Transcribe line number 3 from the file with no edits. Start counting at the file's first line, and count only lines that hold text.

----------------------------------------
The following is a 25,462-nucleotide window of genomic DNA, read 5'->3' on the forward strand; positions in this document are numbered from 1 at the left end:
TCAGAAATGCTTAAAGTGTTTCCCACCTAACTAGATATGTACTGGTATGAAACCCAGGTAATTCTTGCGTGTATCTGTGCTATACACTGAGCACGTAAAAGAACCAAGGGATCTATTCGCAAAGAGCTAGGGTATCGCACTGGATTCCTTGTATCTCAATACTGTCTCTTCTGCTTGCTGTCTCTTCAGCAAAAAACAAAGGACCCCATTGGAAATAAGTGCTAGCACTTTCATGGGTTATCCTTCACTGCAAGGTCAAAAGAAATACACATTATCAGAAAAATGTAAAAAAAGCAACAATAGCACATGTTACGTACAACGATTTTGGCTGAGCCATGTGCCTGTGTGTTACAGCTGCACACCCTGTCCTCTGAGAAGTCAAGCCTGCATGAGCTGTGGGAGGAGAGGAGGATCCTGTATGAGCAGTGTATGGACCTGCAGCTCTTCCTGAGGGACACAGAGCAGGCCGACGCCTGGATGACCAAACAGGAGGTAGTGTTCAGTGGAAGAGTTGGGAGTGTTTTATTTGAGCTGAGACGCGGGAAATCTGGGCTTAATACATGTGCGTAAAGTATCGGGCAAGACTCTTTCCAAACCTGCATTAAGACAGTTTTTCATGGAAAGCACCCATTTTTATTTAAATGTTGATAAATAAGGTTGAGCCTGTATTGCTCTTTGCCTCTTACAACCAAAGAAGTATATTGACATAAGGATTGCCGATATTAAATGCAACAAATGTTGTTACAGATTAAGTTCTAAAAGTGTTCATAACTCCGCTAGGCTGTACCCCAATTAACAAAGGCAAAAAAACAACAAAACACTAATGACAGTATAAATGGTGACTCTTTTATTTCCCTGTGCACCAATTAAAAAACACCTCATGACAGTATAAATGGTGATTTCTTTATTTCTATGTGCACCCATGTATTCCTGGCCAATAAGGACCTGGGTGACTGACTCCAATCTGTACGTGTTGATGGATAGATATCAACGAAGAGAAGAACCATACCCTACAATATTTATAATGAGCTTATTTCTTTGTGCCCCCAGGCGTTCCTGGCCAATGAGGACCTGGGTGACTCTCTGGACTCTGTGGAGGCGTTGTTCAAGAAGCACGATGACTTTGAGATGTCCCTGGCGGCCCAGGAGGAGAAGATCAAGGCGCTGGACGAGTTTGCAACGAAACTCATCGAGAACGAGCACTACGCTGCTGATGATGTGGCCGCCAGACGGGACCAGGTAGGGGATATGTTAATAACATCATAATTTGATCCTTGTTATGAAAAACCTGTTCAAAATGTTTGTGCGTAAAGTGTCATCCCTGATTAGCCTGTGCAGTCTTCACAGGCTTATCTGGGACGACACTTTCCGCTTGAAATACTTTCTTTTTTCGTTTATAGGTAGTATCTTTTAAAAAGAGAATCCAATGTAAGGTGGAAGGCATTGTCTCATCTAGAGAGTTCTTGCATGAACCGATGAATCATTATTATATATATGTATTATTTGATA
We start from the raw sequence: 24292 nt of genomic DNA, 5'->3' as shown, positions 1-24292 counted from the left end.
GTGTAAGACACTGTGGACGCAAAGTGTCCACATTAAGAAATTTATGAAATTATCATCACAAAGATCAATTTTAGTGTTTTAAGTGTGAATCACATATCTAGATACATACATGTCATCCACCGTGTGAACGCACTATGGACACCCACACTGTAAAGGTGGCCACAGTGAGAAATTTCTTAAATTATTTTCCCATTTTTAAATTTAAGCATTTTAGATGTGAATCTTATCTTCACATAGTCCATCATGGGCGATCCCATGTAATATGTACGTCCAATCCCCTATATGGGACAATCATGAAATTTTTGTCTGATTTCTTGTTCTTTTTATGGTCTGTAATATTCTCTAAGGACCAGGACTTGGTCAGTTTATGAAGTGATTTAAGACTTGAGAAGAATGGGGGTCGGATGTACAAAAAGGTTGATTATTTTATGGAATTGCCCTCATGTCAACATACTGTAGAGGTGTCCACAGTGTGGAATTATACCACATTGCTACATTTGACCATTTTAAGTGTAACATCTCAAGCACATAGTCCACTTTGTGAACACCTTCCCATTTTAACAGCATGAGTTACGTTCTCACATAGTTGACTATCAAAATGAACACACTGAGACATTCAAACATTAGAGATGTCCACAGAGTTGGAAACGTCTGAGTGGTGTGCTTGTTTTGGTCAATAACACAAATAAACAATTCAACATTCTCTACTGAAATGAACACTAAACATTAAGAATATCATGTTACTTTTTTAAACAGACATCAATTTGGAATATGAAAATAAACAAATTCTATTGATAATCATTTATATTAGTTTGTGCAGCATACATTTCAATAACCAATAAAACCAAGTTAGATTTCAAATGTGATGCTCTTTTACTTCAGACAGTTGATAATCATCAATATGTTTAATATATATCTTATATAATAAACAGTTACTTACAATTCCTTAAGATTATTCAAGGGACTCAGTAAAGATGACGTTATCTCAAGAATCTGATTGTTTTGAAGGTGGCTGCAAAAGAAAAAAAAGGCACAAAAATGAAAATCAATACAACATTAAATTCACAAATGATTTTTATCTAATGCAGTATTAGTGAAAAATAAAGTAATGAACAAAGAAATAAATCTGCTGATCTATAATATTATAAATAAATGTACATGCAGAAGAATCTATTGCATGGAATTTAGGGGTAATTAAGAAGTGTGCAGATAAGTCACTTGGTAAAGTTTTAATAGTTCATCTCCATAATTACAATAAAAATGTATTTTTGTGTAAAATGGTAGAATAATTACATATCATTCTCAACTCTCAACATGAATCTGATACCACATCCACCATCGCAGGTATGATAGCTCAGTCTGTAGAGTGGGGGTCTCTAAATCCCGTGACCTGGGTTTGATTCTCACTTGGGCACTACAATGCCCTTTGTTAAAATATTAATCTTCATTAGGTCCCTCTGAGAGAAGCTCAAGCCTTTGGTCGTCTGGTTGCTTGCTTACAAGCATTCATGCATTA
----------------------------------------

We start from the raw sequence: 24292 nt of genomic DNA, 5'->3' as shown, positions 1-24292 counted from the left end.